By: Steve Sosnick, Chief Strategist, Interactive Brokers
(No musical link today despite the obvious reference. I’ve never liked the song)
I’ve been wrestling with what appears to be an obvious conundrum regarding the stock market’s mentality. Equity investors say that they are hopeful for a soft landing for the economy yet seem to relish signals of more overt weakness. Stock markets have rightfully shown that they crave monetary accommodation, so the prospect of rate cuts would of course be welcomed. But I have been wondering whether that desire for looser money reflects rational expectations or a more concerning addictive behavior. Have we become so obsessed with the outcome of lower rates that we lost sight of the circumstances that might bring them about?
As we write this, Fed Funds futures have completely priced out the idea of any more rate hikes. Considering the recent path of inflation and employment statistics, that certainly seems reasonable – even if a wide range of Federal Reserve speakers assiduously leave that possibility open. Remember, they remain publicly committed to both a 2% inflation target and a desire to tamp down, if not eliminate inflationary expectations beyond that target. Even though there is a high likelihood that inflation has become relatively tame, they can’t yet be fully certain that it will last. Thus, they need to keep their options open, even if the possibilities of further hikes are remote.
Yet the change in market expectations about future hikes since the last FOMC meeting is quite astounding, as shown in the table below. The changes are from the day after the last FOMC meeting to the present:
Among the notable changes are:
- Modest expectations (32.5%) for a 25 basis point hike by January have flipped to small expectations for a cut (15.2%)
- Cuts were not fully priced until July. They are now expected by May, two meetings earlier.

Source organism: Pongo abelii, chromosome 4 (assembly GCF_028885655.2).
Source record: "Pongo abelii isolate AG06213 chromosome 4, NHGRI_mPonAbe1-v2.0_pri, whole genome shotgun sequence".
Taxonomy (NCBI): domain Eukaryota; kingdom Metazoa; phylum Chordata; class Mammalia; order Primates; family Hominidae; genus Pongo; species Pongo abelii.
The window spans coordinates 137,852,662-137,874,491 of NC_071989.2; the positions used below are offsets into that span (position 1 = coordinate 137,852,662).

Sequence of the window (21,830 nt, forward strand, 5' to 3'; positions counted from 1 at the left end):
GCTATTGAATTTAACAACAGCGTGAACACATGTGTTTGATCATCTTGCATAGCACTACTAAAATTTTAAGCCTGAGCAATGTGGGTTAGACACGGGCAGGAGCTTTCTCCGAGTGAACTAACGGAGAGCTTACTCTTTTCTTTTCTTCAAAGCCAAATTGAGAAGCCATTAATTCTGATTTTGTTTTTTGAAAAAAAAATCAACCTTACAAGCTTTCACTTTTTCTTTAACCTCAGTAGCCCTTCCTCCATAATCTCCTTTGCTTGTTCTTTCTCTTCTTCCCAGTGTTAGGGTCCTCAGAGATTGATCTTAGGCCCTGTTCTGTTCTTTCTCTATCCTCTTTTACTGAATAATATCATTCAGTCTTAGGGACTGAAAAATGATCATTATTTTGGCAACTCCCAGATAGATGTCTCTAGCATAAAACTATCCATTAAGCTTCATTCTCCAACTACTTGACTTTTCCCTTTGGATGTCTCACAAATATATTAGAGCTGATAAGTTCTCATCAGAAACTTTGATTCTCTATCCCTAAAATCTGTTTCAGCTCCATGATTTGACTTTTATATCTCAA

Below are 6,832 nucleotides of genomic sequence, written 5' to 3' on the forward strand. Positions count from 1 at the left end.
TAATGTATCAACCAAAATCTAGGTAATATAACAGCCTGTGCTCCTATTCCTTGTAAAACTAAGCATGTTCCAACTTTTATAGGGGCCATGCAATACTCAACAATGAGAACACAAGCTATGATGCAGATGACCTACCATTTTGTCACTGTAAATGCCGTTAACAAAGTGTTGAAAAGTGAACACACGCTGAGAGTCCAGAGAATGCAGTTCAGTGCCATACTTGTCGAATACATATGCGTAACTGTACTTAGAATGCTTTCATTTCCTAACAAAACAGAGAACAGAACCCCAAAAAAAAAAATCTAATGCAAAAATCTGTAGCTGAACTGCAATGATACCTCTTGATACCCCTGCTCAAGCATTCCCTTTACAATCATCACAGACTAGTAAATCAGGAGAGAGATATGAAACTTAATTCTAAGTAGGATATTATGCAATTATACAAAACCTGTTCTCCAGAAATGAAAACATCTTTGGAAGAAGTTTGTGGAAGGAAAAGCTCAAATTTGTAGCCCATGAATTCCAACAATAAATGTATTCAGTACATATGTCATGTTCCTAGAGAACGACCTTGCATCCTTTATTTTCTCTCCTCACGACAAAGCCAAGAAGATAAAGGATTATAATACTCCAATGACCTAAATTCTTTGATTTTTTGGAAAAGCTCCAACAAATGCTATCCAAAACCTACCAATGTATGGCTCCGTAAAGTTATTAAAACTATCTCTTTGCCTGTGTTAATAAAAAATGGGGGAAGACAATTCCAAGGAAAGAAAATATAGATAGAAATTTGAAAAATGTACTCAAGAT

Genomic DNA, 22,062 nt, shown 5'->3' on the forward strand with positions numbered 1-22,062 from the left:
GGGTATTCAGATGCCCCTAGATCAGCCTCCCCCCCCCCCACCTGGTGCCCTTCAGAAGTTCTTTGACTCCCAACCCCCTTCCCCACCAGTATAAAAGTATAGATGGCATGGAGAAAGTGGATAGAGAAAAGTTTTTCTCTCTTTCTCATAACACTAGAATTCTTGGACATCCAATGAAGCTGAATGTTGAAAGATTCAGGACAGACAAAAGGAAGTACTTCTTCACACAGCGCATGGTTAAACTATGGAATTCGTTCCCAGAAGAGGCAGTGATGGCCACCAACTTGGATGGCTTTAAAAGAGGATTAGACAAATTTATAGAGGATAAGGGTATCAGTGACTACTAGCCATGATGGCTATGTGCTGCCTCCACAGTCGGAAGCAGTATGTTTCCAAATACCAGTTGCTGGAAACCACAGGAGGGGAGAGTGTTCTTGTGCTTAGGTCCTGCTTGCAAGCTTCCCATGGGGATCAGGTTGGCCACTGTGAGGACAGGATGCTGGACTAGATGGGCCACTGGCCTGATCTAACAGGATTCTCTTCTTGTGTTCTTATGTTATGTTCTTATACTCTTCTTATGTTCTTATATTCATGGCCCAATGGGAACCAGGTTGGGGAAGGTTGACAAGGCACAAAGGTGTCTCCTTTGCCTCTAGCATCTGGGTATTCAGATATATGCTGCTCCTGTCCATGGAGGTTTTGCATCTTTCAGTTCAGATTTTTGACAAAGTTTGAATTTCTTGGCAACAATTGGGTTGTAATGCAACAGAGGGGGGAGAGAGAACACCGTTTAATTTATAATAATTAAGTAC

- We’ve gone from an 11.7% expectation for a hike in March to a 76.2% probability of a cut by that meeting.
- The rate expectation for December has dropped by 50bp, from 4.543% to 4.043%. In other words, two additional cuts are now priced in for calendar year 2024.
In light of those data, consider what might be the rationale behind such a change in outlook. Hint – it’s not a robust economy. It’s probably not a soft landing either.
It simply does not seem reasonable to expect the Fed to cut rates aggressively unless economic conditions warrant such a move. As we noted last week:
My concern is that stock traders have become more enamored about the prospect of cuts without fully considering the “why.” If we do get a soft landing, why would the Fed be willing to cut as early as May? They would need to see sustained 2% inflation. Considering we’re not there yet, that seems premature. And it’s also not clear that the Fed will see the need to lower real interest rates preemptively if the economy is chugging along modestly. Remember, it’s the last few years that have been abnormal in that regard. The current rate is a bit high on a historical basis, but not out of line with what prevailed prior to the Global Financial Crisis. (see graph at bottom)
Finally, consider also that next year is an election year. The Fed is historically loath to change rates ahead of an election to avoid perceptions that they are picking sides. As we saw in 2020, it is unlikely that the Fed would refrain from activity if circumstances dictate. But it would also mean that any pre-emptive or discretionary changes would likely need to occur earlier in the year. Futures are currently pricing at least one rate cut between July and November. Bottom line: if you’re buying bonds because you expect aggressive rate cuts in the coming months (and not simply chasing performance), then it is understandable why your base case scenario involves economic weakness. But if you’re buying stocks for that same reason – that cuts are coming – ask yourself whether you are implicitly anticipating a soft landing or something much worse.
This post first appeared on December 6th 2023, Traders’ Insight Blog
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